Dr Phil Hammond, broadcaster and GP returner in Bristol

It only takes 13 steps to wash your hands properly

Do you know how to wash your hands properly? If, like me, you qualified 20 years ago and have never read anything published by the National Patient Safety Agency (NPSA), then the answer is probably ‘no’. However, a little laminated sheet from the NPSA’s ‘cleanyourhands’ campaign1 has somehow made it onto my desk. And what a delight it is to digest!

Handwashing with soap and water is now a mere 13-stage process starting with ‘wet your hands with water’. You then apply enough soap to cover all hand surfaces. This much I agree with. Soap is slimy and awkward to have on your hands so if you put it all over them, chances are you will rub it all off out of irritation, thus cleaning them in the process. However, according to the best available evidence, you have to rub hands palm to palm, rub the back of each hand with the palm of the other hand while fingers are interlaced, rub palm to palm with fingers interlaced, rub each thumb clasped in the opposite hand using a rotational movement, rub the tips of the fingers in the opposite palm with a rotational movement and then rub each wrist with the opposite palm.

Are you still awake? The good news is that once you have rinsed off your hands, turned off the tap with your elbow (or knee, whichever is easier) and dried thoroughly with a single-use towel, the whole process should take a mere 15–30 seconds. Medical students are now taught this technique like automatons but a more interesting approach would be not just to teach handwashing as if it were an Olympic sport, but to understand why doctors still do not do it despite the overwhelming evidence of its importance.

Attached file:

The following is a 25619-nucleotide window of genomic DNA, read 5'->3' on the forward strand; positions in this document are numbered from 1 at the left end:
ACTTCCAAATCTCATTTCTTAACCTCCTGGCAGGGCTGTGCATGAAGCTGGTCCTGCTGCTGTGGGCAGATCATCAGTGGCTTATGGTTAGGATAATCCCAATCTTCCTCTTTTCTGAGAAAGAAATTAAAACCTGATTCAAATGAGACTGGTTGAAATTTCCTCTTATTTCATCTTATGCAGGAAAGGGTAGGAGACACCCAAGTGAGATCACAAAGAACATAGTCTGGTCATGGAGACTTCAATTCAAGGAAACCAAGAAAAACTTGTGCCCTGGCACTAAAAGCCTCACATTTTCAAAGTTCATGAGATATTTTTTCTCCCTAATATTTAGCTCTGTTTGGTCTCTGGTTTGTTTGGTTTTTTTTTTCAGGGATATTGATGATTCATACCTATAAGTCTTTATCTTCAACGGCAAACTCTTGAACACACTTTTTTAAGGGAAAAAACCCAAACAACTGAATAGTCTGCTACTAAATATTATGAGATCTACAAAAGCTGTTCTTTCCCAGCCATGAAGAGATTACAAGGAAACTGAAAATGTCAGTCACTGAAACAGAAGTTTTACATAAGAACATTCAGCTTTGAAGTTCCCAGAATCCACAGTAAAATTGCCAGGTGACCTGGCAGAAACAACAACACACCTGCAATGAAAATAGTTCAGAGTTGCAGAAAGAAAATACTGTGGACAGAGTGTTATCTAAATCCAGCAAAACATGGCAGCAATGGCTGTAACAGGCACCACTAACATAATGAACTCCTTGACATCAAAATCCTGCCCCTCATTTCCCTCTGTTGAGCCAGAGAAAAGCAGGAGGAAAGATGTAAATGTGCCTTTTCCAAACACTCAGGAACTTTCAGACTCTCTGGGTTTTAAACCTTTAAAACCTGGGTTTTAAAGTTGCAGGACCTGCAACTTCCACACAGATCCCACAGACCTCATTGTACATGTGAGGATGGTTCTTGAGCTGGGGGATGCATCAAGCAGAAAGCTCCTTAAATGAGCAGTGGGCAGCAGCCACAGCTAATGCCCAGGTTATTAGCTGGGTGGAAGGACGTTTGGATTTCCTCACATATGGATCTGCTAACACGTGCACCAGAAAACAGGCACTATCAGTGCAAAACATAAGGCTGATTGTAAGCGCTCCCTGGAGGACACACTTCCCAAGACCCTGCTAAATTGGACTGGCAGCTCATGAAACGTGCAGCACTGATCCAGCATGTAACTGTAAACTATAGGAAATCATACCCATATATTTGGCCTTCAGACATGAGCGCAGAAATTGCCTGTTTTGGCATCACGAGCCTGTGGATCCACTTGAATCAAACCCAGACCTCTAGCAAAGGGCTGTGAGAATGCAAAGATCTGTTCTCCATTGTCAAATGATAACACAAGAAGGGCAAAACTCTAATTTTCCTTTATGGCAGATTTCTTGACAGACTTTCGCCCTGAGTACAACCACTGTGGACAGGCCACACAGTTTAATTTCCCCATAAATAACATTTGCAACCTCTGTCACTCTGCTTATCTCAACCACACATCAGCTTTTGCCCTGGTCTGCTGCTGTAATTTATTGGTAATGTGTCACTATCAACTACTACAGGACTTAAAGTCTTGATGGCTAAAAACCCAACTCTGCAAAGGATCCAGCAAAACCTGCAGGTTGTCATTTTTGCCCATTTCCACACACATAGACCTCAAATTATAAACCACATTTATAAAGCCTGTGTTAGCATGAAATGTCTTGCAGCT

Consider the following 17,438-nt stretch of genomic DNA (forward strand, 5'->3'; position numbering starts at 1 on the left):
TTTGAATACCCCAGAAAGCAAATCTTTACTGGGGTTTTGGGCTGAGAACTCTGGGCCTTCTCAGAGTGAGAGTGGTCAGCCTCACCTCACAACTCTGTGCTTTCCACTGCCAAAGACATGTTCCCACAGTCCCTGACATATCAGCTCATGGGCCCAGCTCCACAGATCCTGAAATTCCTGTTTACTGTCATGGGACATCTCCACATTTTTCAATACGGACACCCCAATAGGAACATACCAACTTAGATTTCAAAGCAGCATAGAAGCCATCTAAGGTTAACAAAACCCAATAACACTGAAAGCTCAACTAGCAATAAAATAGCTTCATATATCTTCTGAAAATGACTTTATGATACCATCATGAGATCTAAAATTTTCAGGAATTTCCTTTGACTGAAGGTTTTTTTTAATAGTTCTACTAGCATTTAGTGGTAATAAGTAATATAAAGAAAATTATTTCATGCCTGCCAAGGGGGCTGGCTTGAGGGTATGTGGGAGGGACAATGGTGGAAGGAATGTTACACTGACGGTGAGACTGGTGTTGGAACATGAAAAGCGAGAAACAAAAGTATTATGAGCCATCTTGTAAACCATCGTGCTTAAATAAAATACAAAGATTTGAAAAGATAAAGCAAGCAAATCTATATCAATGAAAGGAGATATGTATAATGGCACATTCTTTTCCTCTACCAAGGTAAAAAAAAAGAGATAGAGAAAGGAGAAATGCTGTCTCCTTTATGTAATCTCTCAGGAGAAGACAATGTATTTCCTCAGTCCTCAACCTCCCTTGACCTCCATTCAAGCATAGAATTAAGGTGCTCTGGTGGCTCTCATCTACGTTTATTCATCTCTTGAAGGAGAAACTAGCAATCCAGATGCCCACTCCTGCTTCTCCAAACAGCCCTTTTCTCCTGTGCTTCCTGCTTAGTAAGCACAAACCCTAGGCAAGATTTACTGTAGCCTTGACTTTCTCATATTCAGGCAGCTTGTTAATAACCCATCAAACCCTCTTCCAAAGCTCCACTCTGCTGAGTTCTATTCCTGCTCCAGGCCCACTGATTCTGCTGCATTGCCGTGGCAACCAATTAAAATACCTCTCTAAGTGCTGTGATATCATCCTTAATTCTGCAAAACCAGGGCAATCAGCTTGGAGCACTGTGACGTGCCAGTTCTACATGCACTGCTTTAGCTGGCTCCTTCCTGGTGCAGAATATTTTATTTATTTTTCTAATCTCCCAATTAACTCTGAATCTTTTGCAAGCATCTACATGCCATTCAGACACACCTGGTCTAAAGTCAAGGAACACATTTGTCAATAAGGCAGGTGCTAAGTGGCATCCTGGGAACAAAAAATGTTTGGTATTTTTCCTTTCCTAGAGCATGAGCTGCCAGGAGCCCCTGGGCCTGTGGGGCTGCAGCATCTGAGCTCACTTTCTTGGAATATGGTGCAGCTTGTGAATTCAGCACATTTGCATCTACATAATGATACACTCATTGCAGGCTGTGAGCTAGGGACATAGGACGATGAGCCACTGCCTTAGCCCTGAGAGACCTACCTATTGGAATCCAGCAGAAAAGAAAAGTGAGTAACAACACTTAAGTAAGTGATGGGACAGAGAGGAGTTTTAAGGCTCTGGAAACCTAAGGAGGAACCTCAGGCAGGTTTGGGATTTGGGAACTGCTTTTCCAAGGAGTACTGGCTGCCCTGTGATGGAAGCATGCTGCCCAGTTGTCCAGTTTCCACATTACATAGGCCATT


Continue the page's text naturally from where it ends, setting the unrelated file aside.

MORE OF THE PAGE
In the mid-1800s, Ignac Semmelweis proved that the mortality rate from puerperal fever could be drastically reduced if doctors washed their hands between examining different women, but it is not just the hands that need attention. Many GPs do not wash their thermometers between use for one patient and the next—that’s both oral and rectal (well, I have only got the one). And when you stick an otoscope in an ear and say ‘You’ve got a little bit of wax in there’, do you honestly know who’s wax it is? As a locum, I often do an earpiece check and at least half are full of last week’s wax.

One theory for dirty doctors is that, until recently, most of us were men, and men just do not wash. In a random sample of my household, the women wash before meals and after toileting, and the men have to be reminded. I was taught by a microbiologist who never washed after a wee. His theory was that urine is sterile and as he showered every day, his dangly bits were cleaner than his hands.

He also taught me to be inspired by bacteria. There are far more of them inside us than human cells and they communicate better than most medical students. They live, often harmoniously, in multiracial communities. They talk to each other, hold board meetings to decide on plans of action, protect each other, share news, and pass on tips for fighting antibiotics. They even talk to you and you talk back to them. Each of us is in a state of continuous conversation with the bacteria that share our lives, determining whether we live in a state of truce or war.

And when there is a war, it is usually started by us throwing toxic chemicals and antibiotics at them. But we can never win. Stronger and more powerful antibiotics ultimately only ever lead to stronger and more powerful bacteria and the problems they cause are entirely predictable. So the onus returns to handwashing, the one thing that works and has the fewest side-effects—if only we did it. What we need are guidelines…

  1. www.npsa.nhs.uk/cleanyourhands/the-campaign/latest-news/ G

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